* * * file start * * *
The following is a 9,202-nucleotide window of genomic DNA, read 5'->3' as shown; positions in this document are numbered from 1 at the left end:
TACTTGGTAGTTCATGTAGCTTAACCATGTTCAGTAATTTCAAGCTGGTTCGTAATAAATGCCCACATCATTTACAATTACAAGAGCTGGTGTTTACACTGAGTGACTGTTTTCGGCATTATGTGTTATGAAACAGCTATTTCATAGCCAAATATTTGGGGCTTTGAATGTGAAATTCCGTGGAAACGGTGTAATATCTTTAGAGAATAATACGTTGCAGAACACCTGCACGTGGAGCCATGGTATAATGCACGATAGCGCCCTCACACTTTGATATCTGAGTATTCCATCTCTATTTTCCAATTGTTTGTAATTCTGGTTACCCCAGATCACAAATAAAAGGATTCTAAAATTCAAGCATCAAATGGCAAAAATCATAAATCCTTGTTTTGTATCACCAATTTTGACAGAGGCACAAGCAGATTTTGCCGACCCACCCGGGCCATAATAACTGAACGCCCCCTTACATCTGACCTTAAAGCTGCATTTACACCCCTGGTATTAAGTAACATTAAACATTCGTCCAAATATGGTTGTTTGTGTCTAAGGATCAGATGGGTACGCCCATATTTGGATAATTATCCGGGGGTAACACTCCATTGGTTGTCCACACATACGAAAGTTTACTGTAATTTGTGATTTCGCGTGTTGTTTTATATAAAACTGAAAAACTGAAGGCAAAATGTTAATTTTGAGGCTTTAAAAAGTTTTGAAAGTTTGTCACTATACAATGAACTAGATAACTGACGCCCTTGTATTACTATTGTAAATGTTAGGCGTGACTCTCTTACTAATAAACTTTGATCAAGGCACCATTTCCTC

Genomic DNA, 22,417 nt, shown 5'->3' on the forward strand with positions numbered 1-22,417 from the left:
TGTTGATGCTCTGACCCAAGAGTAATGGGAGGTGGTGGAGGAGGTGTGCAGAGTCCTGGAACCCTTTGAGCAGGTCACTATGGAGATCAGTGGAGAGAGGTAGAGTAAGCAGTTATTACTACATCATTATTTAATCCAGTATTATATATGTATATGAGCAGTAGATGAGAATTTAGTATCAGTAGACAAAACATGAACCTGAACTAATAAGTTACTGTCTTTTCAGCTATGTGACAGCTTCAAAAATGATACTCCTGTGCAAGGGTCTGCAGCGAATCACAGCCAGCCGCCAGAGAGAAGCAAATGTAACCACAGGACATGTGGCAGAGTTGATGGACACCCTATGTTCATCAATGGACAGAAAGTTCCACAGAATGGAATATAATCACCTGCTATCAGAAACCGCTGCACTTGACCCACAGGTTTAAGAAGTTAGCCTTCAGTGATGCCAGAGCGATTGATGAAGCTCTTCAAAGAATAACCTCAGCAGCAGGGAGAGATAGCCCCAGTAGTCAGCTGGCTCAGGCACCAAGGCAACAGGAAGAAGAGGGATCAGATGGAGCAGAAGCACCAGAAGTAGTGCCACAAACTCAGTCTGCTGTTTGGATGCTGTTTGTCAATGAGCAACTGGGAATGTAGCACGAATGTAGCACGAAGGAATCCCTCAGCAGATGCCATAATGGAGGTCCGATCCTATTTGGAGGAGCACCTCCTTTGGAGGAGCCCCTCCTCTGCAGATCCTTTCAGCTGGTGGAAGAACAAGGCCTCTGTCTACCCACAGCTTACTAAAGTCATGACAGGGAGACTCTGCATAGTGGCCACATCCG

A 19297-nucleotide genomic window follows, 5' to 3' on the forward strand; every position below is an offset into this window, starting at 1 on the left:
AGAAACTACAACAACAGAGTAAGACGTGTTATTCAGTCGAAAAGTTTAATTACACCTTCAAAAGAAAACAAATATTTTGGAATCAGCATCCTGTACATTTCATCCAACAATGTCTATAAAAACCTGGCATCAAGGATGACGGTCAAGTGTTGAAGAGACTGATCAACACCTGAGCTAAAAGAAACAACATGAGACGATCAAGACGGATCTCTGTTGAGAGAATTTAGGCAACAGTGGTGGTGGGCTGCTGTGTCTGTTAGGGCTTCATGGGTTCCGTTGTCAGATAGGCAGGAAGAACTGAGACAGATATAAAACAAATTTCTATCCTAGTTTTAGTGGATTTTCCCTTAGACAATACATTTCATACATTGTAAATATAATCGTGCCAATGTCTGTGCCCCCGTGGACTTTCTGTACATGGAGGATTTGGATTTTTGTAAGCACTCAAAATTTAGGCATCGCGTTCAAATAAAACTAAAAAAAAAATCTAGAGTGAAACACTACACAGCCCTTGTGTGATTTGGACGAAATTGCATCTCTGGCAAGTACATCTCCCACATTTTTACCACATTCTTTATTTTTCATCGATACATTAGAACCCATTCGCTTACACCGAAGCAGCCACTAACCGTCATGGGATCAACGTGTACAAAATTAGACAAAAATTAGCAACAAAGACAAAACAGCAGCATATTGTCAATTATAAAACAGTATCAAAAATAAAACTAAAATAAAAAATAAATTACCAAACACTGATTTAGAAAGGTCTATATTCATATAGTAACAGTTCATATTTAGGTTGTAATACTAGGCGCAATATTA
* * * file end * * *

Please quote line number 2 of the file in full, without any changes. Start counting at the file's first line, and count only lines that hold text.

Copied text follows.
TACTTGGTAGTTCATGTAGCTTAACCATGTTCAGTAATTTCAAGCTGGTTCGTAATAAATGCCCACATCATTTACAATTACAAGAGCTGGTGTTTACACTGAGTGACTGTTTTCGGCATTATGTGTTATGAAACAGCTATTTCATAGCCAAATATTTGGGGCTTTGAATGTGAAATTCCGTGGAAACGGTGTAATATCTTTAGAGAATAATACGTTGCAGAACACCTGCACGTGGAGCCATGGTATAATGCACGATAGCGCCCTCACACTTTGATATCTGAGTATTCCATCTCTATTTTCCAATTGTTTGTAATTCTGGTTACCCCAGATCACAAATAAAAGGATTCTAAAATTCAAGCATCAAATGGCAAAAATCATAAATCCTTGTTTTGTATCACCAATTTTGACAGAGGCACAAGCAGATTTTGCCGACCCACCCGGGCCATAATAACTGAACGCCCCCTTACATCTGACCTTAAAGCTGCATTTACACCCCTGGTATTAAGTAACATTAAACATTCGTCCAAATATGGTTGTTTGTGTCTAAGGATCAGATGGGTACGCCCATATTTGGATAATTATCCGGGGGTAACACTCCATTGGTTGTCCACACATACGAAAGTTTACTGTAATTTGTGATTTCGCGTGTTGTTTTATATAAAACTGAAAAACTGAAGGCAAAATGTTAATTTTGAGGCTTTAAAAAGTTTTGAAAGTTTGTCACTATACAATGAACTAGATAACTGACGCCCTTGTATTACTATTGTAAATGTTAGGCGTGACTCTCTTACTAATAAACTTTGATCAAGGCACCATTTCCTC